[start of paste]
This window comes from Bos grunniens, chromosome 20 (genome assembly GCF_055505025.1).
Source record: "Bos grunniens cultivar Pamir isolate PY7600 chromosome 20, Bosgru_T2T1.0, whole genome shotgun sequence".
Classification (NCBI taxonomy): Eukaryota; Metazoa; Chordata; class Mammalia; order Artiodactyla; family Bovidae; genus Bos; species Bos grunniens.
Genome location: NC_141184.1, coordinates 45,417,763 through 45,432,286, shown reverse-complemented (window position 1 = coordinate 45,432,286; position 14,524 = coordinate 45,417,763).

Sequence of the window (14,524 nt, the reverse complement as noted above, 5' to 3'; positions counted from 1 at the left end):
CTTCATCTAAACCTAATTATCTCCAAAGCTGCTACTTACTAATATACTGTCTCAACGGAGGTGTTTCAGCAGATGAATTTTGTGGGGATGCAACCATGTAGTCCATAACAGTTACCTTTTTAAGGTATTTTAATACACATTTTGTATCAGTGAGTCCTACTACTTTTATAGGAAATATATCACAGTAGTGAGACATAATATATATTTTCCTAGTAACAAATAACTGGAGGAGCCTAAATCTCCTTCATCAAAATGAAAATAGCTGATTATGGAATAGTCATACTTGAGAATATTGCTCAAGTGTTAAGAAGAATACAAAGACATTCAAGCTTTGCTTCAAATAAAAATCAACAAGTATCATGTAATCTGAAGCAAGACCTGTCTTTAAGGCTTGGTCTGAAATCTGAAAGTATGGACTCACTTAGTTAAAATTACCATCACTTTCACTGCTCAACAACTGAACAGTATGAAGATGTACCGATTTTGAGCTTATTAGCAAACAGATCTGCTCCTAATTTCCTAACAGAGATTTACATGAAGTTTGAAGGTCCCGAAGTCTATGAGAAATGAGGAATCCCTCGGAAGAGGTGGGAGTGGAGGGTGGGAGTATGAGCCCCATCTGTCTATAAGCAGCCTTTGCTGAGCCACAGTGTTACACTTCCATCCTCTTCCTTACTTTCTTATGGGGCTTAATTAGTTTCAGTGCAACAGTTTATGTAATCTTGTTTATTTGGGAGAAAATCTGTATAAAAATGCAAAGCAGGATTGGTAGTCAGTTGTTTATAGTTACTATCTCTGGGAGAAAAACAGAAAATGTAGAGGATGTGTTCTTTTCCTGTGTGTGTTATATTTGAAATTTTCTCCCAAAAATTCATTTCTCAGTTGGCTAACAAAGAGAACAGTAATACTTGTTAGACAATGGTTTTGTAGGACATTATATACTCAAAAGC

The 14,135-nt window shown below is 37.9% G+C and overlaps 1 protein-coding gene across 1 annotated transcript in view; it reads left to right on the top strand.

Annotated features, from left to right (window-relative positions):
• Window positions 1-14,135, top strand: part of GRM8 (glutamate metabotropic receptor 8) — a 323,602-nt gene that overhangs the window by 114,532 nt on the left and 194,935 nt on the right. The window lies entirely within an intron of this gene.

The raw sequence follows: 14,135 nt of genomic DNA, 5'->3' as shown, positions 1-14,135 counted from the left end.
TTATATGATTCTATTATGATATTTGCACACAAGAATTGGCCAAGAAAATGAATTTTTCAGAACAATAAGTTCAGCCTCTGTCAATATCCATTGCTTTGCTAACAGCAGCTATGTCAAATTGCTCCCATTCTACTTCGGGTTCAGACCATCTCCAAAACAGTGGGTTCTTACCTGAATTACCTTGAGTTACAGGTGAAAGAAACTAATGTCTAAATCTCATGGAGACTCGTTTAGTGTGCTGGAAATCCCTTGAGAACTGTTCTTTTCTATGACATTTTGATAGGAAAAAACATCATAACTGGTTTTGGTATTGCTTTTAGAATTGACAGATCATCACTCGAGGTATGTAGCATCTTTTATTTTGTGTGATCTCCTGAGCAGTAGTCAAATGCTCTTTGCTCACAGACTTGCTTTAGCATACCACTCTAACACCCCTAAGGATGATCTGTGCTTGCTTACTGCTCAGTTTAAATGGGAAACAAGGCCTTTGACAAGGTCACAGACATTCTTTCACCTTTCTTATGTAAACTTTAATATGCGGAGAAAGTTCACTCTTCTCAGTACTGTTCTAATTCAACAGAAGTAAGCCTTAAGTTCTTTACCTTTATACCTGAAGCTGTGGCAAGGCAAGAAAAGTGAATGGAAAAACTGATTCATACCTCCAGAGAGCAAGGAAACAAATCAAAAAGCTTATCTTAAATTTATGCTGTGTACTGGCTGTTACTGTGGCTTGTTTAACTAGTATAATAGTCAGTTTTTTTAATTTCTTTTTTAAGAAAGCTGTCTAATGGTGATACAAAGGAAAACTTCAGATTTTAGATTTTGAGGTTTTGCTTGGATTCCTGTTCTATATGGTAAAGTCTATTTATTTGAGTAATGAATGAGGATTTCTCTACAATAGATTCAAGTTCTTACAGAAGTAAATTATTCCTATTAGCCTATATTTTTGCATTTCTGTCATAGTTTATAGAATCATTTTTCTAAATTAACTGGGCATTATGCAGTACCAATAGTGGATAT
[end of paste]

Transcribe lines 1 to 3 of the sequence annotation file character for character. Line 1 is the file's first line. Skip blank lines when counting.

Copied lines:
This window comes from Bos grunniens, chromosome 20 (genome assembly GCF_055505025.1).
Source record: "Bos grunniens cultivar Pamir isolate PY7600 chromosome 20, Bosgru_T2T1.0, whole genome shotgun sequence".
Classification (NCBI taxonomy): Eukaryota; Metazoa; Chordata; class Mammalia; order Artiodactyla; family Bovidae; genus Bos; species Bos grunniens.